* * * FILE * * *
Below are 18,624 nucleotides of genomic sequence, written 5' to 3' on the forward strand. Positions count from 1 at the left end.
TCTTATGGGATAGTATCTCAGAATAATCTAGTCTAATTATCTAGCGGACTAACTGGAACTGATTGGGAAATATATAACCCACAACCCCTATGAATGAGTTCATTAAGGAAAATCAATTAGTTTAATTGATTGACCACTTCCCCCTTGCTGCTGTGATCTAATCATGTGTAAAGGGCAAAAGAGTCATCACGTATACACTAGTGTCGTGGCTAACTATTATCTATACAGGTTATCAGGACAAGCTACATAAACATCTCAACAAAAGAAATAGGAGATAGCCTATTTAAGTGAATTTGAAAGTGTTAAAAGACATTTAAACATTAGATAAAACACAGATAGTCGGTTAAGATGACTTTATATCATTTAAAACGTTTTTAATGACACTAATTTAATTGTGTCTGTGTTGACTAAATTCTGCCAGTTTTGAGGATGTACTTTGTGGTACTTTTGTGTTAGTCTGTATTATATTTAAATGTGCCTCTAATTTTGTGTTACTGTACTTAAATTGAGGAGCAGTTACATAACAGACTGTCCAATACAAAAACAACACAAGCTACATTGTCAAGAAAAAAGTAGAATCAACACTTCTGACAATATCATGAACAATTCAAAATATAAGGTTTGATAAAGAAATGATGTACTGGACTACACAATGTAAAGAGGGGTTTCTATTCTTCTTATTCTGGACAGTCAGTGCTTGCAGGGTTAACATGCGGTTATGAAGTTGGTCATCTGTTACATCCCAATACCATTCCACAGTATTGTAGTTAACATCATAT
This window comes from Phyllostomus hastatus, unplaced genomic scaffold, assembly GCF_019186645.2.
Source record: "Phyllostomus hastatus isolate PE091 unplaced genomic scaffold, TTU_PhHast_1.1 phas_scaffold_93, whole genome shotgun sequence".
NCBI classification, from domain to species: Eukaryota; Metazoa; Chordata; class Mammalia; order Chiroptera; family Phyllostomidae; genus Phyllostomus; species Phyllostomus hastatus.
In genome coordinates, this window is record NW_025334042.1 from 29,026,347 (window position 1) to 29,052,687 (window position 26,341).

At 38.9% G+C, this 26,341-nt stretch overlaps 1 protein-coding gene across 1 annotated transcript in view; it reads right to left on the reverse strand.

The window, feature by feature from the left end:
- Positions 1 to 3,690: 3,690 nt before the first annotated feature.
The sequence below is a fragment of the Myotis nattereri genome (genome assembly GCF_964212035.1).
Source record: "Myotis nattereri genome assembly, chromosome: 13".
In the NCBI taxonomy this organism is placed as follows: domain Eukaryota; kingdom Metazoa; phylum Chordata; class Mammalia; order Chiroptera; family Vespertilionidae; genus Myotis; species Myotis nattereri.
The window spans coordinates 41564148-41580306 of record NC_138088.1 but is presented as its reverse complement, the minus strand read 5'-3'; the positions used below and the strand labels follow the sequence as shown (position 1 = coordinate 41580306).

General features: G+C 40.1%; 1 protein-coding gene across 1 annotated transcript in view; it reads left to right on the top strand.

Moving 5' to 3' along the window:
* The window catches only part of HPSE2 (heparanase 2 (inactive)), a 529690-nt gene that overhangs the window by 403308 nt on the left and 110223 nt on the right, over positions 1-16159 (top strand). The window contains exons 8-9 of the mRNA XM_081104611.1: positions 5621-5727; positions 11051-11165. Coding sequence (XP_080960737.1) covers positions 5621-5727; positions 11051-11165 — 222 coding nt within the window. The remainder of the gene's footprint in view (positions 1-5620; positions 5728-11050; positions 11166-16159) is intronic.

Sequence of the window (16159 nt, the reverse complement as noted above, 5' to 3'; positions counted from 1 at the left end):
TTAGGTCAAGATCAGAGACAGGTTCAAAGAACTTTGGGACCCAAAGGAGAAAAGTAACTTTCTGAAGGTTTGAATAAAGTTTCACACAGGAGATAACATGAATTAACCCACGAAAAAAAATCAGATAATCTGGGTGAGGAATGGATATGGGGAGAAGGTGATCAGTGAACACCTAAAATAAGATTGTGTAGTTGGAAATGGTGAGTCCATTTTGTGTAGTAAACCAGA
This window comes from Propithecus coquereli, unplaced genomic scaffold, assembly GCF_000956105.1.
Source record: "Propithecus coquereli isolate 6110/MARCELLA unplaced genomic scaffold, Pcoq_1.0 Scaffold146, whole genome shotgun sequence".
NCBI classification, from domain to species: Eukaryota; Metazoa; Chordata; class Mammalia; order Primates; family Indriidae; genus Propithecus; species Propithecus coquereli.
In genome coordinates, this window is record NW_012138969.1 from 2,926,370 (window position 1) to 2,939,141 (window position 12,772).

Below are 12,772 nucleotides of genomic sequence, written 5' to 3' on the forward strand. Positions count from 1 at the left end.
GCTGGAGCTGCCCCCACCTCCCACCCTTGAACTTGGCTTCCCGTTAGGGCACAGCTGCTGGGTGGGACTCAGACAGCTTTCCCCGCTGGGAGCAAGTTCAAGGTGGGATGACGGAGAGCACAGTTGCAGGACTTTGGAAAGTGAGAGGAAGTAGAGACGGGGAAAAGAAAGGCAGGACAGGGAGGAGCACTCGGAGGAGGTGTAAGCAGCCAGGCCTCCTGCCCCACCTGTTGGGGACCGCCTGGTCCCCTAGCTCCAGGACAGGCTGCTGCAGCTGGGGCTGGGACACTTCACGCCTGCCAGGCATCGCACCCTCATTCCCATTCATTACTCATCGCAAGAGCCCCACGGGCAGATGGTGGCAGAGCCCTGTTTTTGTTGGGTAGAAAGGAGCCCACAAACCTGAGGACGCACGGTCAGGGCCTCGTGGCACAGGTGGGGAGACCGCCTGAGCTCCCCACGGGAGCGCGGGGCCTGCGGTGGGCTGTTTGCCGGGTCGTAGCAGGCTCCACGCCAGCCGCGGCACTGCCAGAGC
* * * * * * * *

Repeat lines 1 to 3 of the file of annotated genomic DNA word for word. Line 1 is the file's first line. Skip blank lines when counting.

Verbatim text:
Below are 18,624 nucleotides of genomic sequence, written 5' to 3' on the forward strand. Positions count from 1 at the left end.
TCTTATGGGATAGTATCTCAGAATAATCTAGTCTAATTATCTAGCGGACTAACTGGAACTGATTGGGAAATATATAACCCACAACCCCTATGAATGAGTTCATTAAGGAAAATCAATTAGTTTAATTGATTGACCACTTCCCCCTTGCTGCTGTGATCTAATCATGTGTAAAGGGCAAAAGAGTCATCACGTATACACTAGTGTCGTGGCTAACTATTATCTATACAGGTTATCAGGACAAGCTACATAAACATCTCAACAAAAGAAATAGGAGATAGCCTATTTAAGTGAATTTGAAAGTGTTAAAAGACATTTAAACATTAGATAAAACACAGATAGTCGGTTAAGATGACTTTATATCATTTAAAACGTTTTTAATGACACTAATTTAATTGTGTCTGTGTTGACTAAATTCTGCCAGTTTTGAGGATGTACTTTGTGGTACTTTTGTGTTAGTCTGTATTATATTTAAATGTGCCTCTAATTTTGTGTTACTGTACTTAAATTGAGGAGCAGTTACATAACAGACTGTCCAATACAAAAACAACACAAGCTACATTGTCAAGAAAAAAGTAGAATCAACACTTCTGACAATATCATGAACAATTCAAAATATAAGGTTTGATAAAGAAATGATGTACTGGACTACACAATGTAAAGAGGGGTTTCTATTCTTCTTATTCTGGACAGTCAGTGCTTGCAGGGTTAACATGCGGTTATGAAGTTGGTCATCTGTTACATCCCAATACCATTCCACAGTATTGTAGTTAACATCATAT
This window comes from Phyllostomus hastatus, unplaced genomic scaffold, assembly GCF_019186645.2.